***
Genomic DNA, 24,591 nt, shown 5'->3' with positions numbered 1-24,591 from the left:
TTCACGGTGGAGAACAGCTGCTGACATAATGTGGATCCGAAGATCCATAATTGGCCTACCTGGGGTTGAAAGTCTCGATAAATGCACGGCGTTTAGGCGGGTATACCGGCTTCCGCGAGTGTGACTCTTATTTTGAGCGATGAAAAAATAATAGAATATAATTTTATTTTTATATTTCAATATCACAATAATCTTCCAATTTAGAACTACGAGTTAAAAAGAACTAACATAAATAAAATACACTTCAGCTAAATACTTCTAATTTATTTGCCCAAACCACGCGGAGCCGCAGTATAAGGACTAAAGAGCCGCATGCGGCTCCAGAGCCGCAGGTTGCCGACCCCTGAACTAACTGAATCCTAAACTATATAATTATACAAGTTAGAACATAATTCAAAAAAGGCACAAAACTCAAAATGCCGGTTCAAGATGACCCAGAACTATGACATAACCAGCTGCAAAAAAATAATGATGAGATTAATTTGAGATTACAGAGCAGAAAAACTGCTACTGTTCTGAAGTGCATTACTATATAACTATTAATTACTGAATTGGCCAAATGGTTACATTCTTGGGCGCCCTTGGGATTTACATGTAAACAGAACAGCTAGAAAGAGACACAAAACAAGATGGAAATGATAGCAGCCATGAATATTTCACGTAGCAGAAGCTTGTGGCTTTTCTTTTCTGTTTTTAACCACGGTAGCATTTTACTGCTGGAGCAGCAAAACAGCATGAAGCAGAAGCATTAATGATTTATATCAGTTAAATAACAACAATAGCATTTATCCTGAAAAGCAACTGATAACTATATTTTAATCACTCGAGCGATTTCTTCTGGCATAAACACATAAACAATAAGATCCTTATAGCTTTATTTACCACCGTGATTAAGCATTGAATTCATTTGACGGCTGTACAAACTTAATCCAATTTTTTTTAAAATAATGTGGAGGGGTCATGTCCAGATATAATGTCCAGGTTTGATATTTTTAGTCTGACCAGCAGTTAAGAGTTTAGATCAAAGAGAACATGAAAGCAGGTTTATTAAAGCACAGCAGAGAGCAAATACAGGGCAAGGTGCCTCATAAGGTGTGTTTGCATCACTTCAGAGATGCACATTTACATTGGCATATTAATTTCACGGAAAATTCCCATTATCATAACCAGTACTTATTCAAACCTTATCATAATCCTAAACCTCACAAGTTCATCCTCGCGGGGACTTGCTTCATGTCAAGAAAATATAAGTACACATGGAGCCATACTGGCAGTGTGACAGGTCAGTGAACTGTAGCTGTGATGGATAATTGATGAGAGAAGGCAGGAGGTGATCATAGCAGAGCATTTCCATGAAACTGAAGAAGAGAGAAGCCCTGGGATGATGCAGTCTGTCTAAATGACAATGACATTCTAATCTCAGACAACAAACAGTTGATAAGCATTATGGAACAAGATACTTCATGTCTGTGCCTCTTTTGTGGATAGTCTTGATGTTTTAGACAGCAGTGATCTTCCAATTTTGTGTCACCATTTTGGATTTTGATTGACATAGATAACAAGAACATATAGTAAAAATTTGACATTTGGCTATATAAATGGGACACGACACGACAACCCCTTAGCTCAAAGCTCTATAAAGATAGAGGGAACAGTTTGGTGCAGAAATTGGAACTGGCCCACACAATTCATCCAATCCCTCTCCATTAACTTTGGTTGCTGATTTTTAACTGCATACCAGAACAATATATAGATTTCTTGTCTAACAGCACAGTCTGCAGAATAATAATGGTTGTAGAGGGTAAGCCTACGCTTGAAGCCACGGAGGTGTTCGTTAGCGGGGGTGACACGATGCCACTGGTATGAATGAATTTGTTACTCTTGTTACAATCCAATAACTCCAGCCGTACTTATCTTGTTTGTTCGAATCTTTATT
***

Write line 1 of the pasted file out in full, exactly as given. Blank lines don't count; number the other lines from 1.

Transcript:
Genomic DNA, 24,591 nt, shown 5'->3' with positions numbered 1-24,591 from the left: